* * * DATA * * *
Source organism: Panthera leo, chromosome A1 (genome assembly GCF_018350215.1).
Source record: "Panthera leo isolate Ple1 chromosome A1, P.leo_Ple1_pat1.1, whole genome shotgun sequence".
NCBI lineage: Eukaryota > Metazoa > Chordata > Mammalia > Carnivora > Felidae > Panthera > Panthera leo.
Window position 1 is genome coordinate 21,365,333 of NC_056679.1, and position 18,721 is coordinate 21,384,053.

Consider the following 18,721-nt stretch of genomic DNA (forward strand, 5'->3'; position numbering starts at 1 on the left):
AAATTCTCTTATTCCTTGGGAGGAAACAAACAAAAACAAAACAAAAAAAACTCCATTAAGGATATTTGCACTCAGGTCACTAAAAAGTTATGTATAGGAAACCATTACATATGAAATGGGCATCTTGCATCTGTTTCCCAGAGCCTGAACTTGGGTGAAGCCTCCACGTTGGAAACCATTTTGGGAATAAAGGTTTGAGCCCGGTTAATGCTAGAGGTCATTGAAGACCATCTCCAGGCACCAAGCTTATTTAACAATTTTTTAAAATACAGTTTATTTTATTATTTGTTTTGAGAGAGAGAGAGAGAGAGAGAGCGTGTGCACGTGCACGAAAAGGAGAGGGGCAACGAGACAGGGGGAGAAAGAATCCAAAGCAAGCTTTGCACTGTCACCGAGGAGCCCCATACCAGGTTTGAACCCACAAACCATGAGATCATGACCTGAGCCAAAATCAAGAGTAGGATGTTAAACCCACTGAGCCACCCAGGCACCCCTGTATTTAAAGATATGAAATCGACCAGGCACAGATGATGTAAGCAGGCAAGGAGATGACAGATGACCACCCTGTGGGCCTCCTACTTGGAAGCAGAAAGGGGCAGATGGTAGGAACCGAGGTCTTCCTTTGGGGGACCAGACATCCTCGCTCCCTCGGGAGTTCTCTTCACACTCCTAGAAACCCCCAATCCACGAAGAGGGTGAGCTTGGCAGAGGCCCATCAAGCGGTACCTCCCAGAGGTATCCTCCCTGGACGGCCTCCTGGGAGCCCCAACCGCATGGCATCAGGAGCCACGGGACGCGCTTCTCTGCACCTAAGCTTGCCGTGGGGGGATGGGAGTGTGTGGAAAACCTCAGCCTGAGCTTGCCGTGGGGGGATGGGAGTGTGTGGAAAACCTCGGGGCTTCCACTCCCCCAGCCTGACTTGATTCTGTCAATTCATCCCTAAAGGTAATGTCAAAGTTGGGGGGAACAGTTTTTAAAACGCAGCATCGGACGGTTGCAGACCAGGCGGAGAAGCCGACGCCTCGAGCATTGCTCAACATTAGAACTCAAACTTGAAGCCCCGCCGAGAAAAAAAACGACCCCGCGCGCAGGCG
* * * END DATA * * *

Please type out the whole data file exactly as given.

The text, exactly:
Source organism: Panthera leo, chromosome A1 (genome assembly GCF_018350215.1).
Source record: "Panthera leo isolate Ple1 chromosome A1, P.leo_Ple1_pat1.1, whole genome shotgun sequence".
NCBI lineage: Eukaryota > Metazoa > Chordata > Mammalia > Carnivora > Felidae > Panthera > Panthera leo.
Window position 1 is genome coordinate 21,365,333 of NC_056679.1, and position 18,721 is coordinate 21,384,053.

Consider the following 18,721-nt stretch of genomic DNA (forward strand, 5'->3'; position numbering starts at 1 on the left):
AAATTCTCTTATTCCTTGGGAGGAAACAAACAAAAACAAAACAAAAAAAACTCCATTAAGGATATTTGCACTCAGGTCACTAAAAAGTTATGTATAGGAAACCATTACATATGAAATGGGCATCTTGCATCTGTTTCCCAGAGCCTGAACTTGGGTGAAGCCTCCACGTTGGAAACCATTTTGGGAATAAAGGTTTGAGCCCGGTTAATGCTAGAGGTCATTGAAGACCATCTCCAGGCACCAAGCTTATTTAACAATTTTTTAAAATACAGTTTATTTTATTATTTGTTTTGAGAGAGAGAGAGAGAGAGAGAGCGTGTGCACGTGCACGAAAAGGAGAGGGGCAACGAGACAGGGGGAGAAAGAATCCAAAGCAAGCTTTGCACTGTCACCGAGGAGCCCCATACCAGGTTTGAACCCACAAACCATGAGATCATGACCTGAGCCAAAATCAAGAGTAGGATGTTAAACCCACTGAGCCACCCAGGCACCCCTGTATTTAAAGATATGAAATCGACCAGGCACAGATGATGTAAGCAGGCAAGGAGATGACAGATGACCACCCTGTGGGCCTCCTACTTGGAAGCAGAAAGGGGCAGATGGTAGGAACCGAGGTCTTCCTTTGGGGGACCAGACATCCTCGCTCCCTCGGGAGTTCTCTTCACACTCCTAGAAACCCCCAATCCACGAAGAGGGTGAGCTTGGCAGAGGCCCATCAAGCGGTACCTCCCAGAGGTATCCTCCCTGGACGGCCTCCTGGGAGCCCCAACCGCATGGCATCAGGAGCCACGGGACGCGCTTCTCTGCACCTAAGCTTGCCGTGGGGGGATGGGAGTGTGTGGAAAACCTCAGCCTGAGCTTGCCGTGGGGGGATGGGAGTGTGTGGAAAACCTCGGGGCTTCCACTCCCCCAGCCTGACTTGATTCTGTCAATTCATCCCTAAAGGTAATGTCAAAGTTGGGGGGAACAGTTTTTAAAACGCAGCATCGGACGGTTGCAGACCAGGCGGAGAAGCCGACGCCTCGAGCATTGCTCAACATTAGAACTCAAACTTGAAGCCCCGCCGAGAAAAAAAACGACCCCGCGCGCAGGCG